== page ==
HCMC alone sees 800 to 1000 emergency psychiatric visits each month and many of them are traumatized children. I’m guessing that an equal number of terrifically disturbed youth get no help at all in our state because there are no children’s mental health hospitals where they live.

The disparity between available beds and needy children will remain huge with this addition but it’s a nice thought that it signals a trend towards valuing the well being of the youngest and most vulnerable among us.

Would six year old foster child Kendrea Johnson have hung herself last year by her jump rope if child protection services had identified her level of trauma and provided access to the most current pediatric mental health care? As it was, her social worker did not know she was seeing a therapist and the police and medical examiner proclaimed that six year old children were incapable of suicide (little do they know).

Would Jeff Weise have killed all those people and himself at Red Lake a few years ago if someone had read his blog or heard his cries for help and brought him to Prairie Care, Washburn Center or other advanced treatment facilities? His mother told him she “wished he’d never been born” and his homicidal/suicidal blog writings were ample warning that the boy needed help. After the tragedy, Red Lake built a mental health facility in town.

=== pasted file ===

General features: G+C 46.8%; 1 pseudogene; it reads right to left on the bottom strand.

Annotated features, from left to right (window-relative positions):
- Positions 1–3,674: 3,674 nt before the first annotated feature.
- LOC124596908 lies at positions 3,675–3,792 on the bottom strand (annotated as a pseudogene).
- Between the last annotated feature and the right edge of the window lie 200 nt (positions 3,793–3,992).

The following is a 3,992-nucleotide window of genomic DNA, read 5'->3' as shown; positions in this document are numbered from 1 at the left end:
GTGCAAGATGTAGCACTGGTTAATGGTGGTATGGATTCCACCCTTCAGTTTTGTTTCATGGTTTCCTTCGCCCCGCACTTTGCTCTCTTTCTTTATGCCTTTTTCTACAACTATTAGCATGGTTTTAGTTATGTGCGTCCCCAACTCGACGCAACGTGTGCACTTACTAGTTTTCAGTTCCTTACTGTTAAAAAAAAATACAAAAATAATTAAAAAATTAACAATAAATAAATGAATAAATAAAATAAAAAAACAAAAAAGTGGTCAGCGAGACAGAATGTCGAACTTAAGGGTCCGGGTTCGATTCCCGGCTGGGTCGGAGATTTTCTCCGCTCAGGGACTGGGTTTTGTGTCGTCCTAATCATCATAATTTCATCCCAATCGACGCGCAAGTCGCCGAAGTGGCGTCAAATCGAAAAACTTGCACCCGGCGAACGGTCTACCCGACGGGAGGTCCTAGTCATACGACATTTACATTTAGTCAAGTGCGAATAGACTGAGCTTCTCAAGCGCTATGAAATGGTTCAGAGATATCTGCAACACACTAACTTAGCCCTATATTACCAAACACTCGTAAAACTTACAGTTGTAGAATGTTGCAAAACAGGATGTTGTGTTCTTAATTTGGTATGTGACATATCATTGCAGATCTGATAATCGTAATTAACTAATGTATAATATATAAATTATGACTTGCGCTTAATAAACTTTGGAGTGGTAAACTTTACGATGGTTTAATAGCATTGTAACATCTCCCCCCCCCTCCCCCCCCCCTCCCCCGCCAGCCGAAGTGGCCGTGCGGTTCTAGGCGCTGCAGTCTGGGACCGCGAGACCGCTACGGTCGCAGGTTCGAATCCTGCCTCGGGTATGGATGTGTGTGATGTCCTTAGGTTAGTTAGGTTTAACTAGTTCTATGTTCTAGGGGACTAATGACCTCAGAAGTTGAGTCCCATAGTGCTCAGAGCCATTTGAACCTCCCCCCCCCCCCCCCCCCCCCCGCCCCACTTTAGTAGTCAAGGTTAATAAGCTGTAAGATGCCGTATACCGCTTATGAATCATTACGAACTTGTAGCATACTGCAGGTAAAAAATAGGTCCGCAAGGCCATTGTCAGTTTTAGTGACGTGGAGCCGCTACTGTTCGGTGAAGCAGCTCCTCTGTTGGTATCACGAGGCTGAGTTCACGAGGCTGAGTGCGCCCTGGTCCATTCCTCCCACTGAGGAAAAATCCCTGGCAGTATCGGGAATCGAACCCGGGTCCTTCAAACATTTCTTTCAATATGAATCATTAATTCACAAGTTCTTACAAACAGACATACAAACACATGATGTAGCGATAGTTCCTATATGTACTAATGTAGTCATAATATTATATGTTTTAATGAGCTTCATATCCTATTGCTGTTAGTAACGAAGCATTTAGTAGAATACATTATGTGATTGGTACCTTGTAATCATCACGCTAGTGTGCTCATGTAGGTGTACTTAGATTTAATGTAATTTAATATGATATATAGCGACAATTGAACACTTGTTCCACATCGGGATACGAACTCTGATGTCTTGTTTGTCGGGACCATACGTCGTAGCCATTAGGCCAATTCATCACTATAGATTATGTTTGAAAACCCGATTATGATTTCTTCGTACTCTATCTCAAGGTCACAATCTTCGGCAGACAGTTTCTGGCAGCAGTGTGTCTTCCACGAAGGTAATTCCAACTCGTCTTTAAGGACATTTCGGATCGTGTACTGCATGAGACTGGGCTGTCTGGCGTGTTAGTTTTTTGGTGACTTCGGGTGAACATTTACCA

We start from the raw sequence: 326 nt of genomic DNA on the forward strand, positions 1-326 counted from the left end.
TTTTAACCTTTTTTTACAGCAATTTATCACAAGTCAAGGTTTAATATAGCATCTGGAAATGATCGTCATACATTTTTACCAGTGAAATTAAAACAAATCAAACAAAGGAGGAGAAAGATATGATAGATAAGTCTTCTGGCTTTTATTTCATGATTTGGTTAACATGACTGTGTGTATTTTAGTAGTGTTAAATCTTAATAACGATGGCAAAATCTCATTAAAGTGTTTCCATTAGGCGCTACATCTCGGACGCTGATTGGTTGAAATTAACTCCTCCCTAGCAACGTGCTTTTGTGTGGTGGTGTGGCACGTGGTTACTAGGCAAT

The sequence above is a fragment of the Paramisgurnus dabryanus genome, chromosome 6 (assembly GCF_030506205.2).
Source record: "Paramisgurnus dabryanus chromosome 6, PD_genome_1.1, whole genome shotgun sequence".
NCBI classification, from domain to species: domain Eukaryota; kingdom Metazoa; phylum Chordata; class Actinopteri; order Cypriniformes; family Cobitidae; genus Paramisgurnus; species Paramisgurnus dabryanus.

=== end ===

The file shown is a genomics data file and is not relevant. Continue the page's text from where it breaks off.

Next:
Michael Swanson’s mom tried desperately for years to find help for her terribly disturbed son prior to his killing of Sheila Myers & Vicky Bowman-Hall – two random and innocent Iowa grocery clerks.

In my experience as a volunteer guardian ad-Litem, I had many personal, painful encounters with suicidal very young children. My first visit to a four year old state ward girl was at the suicide ward of Fairview hospital. A reason for my becoming a guardian ad-Litem was the tragedy a dear friend lived after adopting a homicidal state ward boy.

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Brandon Stahl’s investigating and Safe Passage’s volunteers are changing lives

  Brandon Stahl’s reporting (September 2014) on the tortured death of 4 year old Eric Dean and his  powerful Star Tribune articles about tortured children & the “catastrophic failure” of child protection in Minnesota (Governor Dayton’s words), shine light into the invisible world of child abuse that is so hard to talk about and so…